Making mitmproxy more easily debuggable04 Oct 2023
Mitmproxy is just what it says on the tin: a proxy that can act as a man-in-the-middle. By default it will re-sign HTTPS traffic with its own root CA. It can also modify other requests in-place, using Python hooks.
In this post I show how I add a main to
mitmproxy hook scripts themselves.
This way both your hook and the mitmproxy invocation are contained within one file.
I think a Python module without an
if __name__ == '__main__' always is a bit of a missed opportunity.
Even if a module is nested deep into your application, it might still be a suitable place to write some examples how to use the code in the module.
Normally, when you run a
mitmproxy and want to set some hooks, you supply the script as a command line argument to the CLI tool.
mitmdump -q -s intercept.py # or for the Command Line UI: mitmproxy -s intercept.py
But, when running mitmproxy from the command line, you will not actually the
__main__ of the mitmproxy module.
The place where the CLI tool actually lives in a code base can usually be found in
There is often a parameter or section called
console_scripts, or something similar, depending on the packaging tools.
For mitmproxy, it was in
pyproject.toml in the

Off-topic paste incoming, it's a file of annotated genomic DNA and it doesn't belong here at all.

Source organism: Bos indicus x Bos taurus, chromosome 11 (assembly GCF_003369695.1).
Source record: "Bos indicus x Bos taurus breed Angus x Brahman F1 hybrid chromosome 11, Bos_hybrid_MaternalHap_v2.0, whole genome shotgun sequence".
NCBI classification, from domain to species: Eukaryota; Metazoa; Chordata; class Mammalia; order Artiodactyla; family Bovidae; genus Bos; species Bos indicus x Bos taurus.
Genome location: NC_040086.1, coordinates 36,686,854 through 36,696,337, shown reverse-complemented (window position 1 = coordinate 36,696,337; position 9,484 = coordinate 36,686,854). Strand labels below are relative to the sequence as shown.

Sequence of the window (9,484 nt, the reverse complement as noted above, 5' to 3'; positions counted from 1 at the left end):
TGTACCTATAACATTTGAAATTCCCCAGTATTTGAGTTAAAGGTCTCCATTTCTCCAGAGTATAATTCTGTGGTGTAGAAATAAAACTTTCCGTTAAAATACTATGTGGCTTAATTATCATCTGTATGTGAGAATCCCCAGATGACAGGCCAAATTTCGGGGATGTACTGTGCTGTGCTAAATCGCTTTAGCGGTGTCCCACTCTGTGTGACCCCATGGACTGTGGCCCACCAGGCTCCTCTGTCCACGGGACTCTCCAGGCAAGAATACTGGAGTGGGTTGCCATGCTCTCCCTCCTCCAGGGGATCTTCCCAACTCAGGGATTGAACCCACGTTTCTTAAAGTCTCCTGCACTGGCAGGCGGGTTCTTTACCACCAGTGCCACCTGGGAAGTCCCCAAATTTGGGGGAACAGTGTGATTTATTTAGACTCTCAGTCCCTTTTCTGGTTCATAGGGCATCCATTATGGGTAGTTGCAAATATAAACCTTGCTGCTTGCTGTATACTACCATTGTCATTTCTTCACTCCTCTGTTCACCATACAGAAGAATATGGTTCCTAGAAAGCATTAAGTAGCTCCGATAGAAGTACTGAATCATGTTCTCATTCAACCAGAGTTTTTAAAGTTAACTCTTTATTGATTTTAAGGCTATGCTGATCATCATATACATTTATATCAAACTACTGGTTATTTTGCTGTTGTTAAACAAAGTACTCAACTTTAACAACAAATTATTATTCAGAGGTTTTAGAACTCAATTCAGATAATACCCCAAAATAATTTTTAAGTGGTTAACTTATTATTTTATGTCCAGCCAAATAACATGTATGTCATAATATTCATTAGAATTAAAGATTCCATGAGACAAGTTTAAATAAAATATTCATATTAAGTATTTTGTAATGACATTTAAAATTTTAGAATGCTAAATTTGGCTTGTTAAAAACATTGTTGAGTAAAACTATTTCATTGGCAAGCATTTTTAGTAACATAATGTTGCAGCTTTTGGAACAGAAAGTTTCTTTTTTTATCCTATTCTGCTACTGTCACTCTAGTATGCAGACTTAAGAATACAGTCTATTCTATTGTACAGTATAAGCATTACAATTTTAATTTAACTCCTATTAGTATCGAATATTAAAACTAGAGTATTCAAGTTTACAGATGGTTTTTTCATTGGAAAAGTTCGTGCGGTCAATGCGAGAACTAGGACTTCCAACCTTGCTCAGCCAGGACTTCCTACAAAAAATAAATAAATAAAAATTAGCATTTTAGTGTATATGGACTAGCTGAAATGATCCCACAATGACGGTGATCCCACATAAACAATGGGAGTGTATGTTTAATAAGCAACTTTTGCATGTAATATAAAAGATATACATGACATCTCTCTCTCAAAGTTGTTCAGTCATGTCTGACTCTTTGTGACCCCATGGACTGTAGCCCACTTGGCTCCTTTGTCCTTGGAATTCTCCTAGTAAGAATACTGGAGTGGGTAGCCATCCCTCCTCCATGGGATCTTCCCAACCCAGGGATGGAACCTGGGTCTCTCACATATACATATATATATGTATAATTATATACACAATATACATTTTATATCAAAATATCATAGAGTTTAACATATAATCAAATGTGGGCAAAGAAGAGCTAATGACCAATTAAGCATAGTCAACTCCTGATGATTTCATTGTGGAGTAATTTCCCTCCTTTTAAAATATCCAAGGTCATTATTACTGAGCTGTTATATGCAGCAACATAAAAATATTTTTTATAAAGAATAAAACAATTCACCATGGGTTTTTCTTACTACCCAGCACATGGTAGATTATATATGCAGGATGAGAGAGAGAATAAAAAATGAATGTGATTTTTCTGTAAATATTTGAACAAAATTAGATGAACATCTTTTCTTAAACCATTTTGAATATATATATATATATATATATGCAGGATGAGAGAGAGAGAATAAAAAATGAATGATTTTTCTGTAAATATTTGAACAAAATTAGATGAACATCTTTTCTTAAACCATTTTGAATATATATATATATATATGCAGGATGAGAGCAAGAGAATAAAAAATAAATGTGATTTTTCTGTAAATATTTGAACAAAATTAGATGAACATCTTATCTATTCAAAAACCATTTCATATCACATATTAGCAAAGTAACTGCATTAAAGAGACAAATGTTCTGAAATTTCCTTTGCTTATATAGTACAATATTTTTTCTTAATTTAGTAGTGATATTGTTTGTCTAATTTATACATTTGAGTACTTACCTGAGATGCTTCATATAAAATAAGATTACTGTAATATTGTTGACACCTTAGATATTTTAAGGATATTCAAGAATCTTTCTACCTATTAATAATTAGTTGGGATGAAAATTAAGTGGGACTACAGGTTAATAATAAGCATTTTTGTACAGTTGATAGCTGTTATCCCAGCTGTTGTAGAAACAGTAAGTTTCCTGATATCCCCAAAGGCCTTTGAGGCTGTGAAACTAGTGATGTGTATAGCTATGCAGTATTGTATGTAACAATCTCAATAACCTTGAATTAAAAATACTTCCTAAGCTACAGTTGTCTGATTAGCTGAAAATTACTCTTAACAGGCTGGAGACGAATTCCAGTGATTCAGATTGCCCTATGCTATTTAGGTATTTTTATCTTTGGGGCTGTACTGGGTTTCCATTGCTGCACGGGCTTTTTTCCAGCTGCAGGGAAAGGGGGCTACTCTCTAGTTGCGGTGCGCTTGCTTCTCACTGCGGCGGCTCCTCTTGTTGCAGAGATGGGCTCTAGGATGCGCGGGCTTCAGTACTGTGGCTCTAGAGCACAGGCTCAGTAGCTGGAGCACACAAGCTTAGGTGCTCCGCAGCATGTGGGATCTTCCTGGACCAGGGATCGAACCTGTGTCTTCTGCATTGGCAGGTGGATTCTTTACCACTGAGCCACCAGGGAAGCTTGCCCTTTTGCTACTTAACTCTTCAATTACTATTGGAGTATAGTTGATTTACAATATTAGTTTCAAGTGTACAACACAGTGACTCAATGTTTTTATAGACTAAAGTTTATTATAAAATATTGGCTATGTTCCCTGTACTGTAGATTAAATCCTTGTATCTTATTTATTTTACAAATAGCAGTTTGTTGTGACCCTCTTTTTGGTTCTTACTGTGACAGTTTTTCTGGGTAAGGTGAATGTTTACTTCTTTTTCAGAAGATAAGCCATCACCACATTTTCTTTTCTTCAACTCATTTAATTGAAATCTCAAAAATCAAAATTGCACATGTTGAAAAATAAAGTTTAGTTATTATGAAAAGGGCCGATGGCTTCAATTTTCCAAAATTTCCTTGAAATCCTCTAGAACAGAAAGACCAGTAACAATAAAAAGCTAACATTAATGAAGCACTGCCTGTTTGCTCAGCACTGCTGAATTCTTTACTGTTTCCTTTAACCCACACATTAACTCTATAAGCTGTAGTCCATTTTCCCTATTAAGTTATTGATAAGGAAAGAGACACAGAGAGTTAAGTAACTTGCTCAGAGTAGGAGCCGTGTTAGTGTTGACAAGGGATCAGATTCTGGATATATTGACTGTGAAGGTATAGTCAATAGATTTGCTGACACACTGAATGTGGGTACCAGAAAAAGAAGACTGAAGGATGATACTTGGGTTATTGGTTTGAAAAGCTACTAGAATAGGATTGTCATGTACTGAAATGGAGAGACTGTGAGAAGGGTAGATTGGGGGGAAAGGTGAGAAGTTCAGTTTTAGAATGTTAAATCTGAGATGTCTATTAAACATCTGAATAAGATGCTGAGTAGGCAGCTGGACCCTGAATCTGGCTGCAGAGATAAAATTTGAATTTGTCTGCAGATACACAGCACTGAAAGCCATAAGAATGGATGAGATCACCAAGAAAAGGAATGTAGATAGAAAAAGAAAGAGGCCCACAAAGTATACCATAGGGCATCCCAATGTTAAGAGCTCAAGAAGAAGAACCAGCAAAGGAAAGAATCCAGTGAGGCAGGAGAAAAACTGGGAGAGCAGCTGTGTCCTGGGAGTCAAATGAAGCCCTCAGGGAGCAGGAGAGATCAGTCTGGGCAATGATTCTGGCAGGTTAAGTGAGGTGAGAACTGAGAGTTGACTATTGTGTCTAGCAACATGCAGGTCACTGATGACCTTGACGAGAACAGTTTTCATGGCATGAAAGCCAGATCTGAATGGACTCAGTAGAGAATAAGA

[project.scripts] mitmproxy = "mitmproxy.tools.main:mitmproxy" mitmdump = "mitmproxy.tools.main:mitmdump" mitmweb = "mitmproxy.tools.main:mitmweb"
In the code below I import the method that contains the CLI tool.
I also use the special
__file__ variable present in Python.
This contains the full filename of the script it’s called from.
from mitmproxy import http from mitmproxy.tools.main import mitmdump def websocket_message(flow: http.HTTPFlow): """ Hook on websocket messages """ last_message = flow.websocket.messages[-1] print(last_message.content) if __name__ == "__main__": mitmdump( [ "-q", # quiet flag, only script's output "-s", # script flag __file__, # use the same file as the hook ] )
This way of adding a main is a bit similar to what I did earlier with streamlit. That solution turned out to have some unforeseen implications: Streamlit was convinced a form was nested in itself. So, stay tuned for the trouble that this mitmproxy hack might cause later.